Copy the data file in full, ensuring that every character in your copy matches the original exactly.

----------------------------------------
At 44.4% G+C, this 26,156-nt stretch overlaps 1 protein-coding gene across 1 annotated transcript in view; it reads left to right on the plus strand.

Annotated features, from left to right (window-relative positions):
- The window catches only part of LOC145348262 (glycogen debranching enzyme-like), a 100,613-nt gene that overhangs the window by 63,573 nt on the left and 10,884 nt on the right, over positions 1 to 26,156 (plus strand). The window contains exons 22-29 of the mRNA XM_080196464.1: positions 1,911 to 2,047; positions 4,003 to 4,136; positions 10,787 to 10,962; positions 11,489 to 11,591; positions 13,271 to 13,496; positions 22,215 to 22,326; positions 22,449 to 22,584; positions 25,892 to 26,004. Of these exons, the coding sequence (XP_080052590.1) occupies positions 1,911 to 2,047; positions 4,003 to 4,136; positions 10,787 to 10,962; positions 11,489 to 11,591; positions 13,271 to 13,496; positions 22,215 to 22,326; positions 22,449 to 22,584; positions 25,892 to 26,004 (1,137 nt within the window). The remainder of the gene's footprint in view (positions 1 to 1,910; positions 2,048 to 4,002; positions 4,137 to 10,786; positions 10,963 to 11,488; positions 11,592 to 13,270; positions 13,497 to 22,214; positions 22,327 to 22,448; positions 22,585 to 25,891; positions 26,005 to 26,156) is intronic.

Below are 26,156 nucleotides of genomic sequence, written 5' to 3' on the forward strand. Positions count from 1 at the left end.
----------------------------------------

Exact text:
At 44.4% G+C, this 26,156-nt stretch overlaps 1 protein-coding gene across 1 annotated transcript in view; it reads left to right on the plus strand.

Annotated features, from left to right (window-relative positions):
- The window catches only part of LOC145348262 (glycogen debranching enzyme-like), a 100,613-nt gene that overhangs the window by 63,573 nt on the left and 10,884 nt on the right, over positions 1 to 26,156 (plus strand). The window contains exons 22-29 of the mRNA XM_080196464.1: positions 1,911 to 2,047; positions 4,003 to 4,136; positions 10,787 to 10,962; positions 11,489 to 11,591; positions 13,271 to 13,496; positions 22,215 to 22,326; positions 22,449 to 22,584; positions 25,892 to 26,004. Of these exons, the coding sequence (XP_080052590.1) occupies positions 1,911 to 2,047; positions 4,003 to 4,136; positions 10,787 to 10,962; positions 11,489 to 11,591; positions 13,271 to 13,496; positions 22,215 to 22,326; positions 22,449 to 22,584; positions 25,892 to 26,004 (1,137 nt within the window). The remainder of the gene's footprint in view (positions 1 to 1,910; positions 2,048 to 4,002; positions 4,137 to 10,786; positions 10,963 to 11,488; positions 11,592 to 13,270; positions 13,497 to 22,214; positions 22,327 to 22,448; positions 22,585 to 25,891; positions 26,005 to 26,156) is intronic.

Below are 26,156 nucleotides of genomic sequence, written 5' to 3' on the forward strand. Positions count from 1 at the left end.